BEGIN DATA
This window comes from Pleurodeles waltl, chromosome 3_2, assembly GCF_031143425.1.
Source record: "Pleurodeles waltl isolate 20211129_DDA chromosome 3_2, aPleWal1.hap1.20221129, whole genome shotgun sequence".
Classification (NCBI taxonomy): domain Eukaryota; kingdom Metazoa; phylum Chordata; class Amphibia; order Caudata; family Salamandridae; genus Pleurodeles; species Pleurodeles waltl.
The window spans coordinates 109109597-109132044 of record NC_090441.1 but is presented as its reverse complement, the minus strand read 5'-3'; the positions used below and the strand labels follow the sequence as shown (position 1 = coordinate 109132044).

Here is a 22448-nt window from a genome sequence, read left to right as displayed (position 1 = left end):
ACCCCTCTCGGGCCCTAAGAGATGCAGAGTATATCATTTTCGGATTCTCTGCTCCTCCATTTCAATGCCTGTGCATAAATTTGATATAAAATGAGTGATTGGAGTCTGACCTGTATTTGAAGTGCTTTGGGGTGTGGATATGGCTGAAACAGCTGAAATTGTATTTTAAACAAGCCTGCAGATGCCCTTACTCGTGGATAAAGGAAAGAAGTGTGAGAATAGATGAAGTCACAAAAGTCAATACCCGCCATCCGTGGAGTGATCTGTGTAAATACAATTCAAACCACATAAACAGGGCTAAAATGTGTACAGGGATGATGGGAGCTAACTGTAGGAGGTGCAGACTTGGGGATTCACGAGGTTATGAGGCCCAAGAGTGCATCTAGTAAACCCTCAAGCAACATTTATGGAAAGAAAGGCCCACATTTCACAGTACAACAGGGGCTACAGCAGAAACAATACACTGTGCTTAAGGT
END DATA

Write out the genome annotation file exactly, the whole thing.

This window comes from Pleurodeles waltl, chromosome 3_2, assembly GCF_031143425.1.
Source record: "Pleurodeles waltl isolate 20211129_DDA chromosome 3_2, aPleWal1.hap1.20221129, whole genome shotgun sequence".
Classification (NCBI taxonomy): domain Eukaryota; kingdom Metazoa; phylum Chordata; class Amphibia; order Caudata; family Salamandridae; genus Pleurodeles; species Pleurodeles waltl.
The window spans coordinates 109109597-109132044 of record NC_090441.1 but is presented as its reverse complement, the minus strand read 5'-3'; the positions used below and the strand labels follow the sequence as shown (position 1 = coordinate 109132044).

Here is a 22448-nt window from a genome sequence, read left to right as displayed (position 1 = left end):
ACCCCTCTCGGGCCCTAAGAGATGCAGAGTATATCATTTTCGGATTCTCTGCTCCTCCATTTCAATGCCTGTGCATAAATTTGATATAAAATGAGTGATTGGAGTCTGACCTGTATTTGAAGTGCTTTGGGGTGTGGATATGGCTGAAACAGCTGAAATTGTATTTTAAACAAGCCTGCAGATGCCCTTACTCGTGGATAAAGGAAAGAAGTGTGAGAATAGATGAAGTCACAAAAGTCAATACCCGCCATCCGTGGAGTGATCTGTGTAAATACAATTCAAACCACATAAACAGGGCTAAAATGTGTACAGGGATGATGGGAGCTAACTGTAGGAGGTGCAGACTTGGGGATTCACGAGGTTATGAGGCCCAAGAGTGCATCTAGTAAACCCTCAAGCAACATTTATGGAAAGAAAGGCCCACATTTCACAGTACAACAGGGGCTACAGCAGAAACAATACACTGTGCTTAAGGT